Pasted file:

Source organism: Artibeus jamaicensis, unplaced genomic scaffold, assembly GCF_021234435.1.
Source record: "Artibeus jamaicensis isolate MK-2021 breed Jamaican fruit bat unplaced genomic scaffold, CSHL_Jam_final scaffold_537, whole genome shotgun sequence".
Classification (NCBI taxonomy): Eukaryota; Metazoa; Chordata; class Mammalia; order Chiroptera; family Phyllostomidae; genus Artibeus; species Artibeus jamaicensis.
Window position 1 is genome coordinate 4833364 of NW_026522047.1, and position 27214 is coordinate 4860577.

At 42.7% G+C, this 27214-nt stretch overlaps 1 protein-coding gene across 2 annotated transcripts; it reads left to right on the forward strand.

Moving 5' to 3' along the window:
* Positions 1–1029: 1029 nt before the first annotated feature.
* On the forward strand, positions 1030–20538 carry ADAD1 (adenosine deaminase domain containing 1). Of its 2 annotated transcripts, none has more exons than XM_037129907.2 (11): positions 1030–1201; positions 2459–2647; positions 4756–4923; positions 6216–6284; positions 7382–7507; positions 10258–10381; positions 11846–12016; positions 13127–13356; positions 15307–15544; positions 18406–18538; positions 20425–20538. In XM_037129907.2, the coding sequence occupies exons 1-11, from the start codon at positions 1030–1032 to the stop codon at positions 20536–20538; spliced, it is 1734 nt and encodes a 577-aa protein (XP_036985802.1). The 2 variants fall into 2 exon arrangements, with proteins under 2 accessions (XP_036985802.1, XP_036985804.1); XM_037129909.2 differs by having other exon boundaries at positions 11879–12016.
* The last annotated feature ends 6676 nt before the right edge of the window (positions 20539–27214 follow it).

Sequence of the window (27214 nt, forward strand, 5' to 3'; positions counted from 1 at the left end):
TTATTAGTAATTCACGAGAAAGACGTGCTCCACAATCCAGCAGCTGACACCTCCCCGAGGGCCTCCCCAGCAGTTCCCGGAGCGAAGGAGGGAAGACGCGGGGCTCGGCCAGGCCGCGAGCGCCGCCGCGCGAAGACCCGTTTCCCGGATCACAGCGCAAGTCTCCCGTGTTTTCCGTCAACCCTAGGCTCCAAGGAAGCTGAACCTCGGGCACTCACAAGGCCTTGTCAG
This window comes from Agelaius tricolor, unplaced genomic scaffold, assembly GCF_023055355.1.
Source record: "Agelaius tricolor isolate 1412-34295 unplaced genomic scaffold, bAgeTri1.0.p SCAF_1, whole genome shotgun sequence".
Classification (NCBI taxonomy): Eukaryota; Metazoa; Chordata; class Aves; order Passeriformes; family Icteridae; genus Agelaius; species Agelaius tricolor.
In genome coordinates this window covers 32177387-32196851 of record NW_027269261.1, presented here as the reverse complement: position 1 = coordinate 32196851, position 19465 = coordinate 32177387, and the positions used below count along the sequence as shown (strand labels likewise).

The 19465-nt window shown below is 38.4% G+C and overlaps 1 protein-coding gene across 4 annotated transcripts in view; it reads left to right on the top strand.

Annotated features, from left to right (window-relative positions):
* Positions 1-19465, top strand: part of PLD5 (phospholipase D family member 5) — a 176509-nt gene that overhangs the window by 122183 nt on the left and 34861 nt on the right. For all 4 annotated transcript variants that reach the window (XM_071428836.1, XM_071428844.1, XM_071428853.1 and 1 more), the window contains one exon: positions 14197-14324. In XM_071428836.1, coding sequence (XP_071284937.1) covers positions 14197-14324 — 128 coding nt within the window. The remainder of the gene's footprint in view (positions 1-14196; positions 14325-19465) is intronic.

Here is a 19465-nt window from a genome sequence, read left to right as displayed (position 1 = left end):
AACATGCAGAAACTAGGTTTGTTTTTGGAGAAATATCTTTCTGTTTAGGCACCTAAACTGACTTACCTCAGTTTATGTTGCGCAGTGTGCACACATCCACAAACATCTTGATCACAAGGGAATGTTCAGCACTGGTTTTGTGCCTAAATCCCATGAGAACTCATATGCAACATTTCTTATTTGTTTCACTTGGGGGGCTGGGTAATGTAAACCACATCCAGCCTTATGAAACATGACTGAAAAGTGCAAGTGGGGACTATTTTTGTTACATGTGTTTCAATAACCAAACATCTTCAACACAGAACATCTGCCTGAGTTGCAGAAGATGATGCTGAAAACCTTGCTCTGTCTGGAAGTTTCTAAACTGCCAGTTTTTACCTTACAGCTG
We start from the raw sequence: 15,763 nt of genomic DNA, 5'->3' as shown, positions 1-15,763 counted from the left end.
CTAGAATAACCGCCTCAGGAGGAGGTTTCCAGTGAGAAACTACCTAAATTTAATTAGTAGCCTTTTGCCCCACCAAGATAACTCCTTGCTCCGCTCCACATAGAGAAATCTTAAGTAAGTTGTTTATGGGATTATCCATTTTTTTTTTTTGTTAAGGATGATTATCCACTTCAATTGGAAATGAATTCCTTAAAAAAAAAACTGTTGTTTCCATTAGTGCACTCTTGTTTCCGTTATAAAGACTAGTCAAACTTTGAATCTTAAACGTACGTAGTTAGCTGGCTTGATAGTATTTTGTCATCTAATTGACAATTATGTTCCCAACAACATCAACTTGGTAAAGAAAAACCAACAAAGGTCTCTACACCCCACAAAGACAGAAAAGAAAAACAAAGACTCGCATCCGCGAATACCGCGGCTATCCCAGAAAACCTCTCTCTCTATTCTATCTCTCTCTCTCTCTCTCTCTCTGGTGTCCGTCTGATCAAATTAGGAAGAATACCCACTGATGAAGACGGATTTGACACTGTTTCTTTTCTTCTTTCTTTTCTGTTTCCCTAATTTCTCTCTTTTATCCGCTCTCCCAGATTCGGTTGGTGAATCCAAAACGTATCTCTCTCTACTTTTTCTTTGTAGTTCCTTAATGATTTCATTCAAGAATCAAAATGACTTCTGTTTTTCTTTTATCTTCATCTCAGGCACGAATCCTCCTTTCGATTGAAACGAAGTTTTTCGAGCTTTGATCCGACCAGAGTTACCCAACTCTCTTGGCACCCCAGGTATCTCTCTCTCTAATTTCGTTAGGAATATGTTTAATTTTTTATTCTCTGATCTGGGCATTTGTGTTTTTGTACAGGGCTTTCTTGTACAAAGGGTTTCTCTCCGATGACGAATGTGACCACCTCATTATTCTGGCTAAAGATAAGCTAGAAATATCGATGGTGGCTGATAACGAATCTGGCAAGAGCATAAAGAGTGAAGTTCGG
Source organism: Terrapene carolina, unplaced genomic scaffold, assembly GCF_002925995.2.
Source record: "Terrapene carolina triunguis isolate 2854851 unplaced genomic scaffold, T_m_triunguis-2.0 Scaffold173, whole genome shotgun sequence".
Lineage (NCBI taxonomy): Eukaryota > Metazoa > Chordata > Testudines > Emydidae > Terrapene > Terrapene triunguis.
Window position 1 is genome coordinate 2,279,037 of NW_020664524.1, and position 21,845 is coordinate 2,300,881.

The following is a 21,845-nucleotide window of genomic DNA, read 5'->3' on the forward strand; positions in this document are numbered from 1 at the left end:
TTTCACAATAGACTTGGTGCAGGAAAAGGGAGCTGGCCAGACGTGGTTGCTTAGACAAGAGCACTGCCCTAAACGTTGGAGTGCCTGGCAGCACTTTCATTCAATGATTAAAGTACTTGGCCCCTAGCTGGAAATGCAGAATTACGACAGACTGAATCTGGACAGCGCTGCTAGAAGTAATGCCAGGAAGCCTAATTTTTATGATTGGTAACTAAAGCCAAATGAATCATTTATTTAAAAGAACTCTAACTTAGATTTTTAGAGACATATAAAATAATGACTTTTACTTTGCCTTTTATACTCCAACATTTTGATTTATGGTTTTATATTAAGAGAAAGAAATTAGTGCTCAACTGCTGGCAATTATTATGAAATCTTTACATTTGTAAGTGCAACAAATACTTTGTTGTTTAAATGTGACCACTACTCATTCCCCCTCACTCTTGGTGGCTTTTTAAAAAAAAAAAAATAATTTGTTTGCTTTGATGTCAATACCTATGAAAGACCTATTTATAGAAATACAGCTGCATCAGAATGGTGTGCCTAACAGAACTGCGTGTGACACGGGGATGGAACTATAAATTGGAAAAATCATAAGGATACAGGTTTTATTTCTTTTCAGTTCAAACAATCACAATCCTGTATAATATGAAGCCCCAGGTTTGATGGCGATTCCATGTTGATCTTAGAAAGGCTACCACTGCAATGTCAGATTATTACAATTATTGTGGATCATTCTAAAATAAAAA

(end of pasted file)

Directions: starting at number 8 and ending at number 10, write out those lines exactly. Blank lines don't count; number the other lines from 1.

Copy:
* On the forward strand, positions 1030–20538 carry ADAD1 (adenosine deaminase domain containing 1). Of its 2 annotated transcripts, none has more exons than XM_037129907.2 (11): positions 1030–1201; positions 2459–2647; positions 4756–4923; positions 6216–6284; positions 7382–7507; positions 10258–10381; positions 11846–12016; positions 13127–13356; positions 15307–15544; positions 18406–18538; positions 20425–20538. In XM_037129907.2, the coding sequence occupies exons 1-11, from the start codon at positions 1030–1032 to the stop codon at positions 20536–20538; spliced, it is 1734 nt and encodes a 577-aa protein (XP_036985802.1). The 2 variants fall into 2 exon arrangements, with proteins under 2 accessions (XP_036985802.1, XP_036985804.1); XM_037129909.2 differs by having other exon boundaries at positions 11879–12016.
* The last annotated feature ends 6676 nt before the right edge of the window (positions 20539–27214 follow it).

Sequence of the window (27214 nt, forward strand, 5' to 3'; positions counted from 1 at the left end):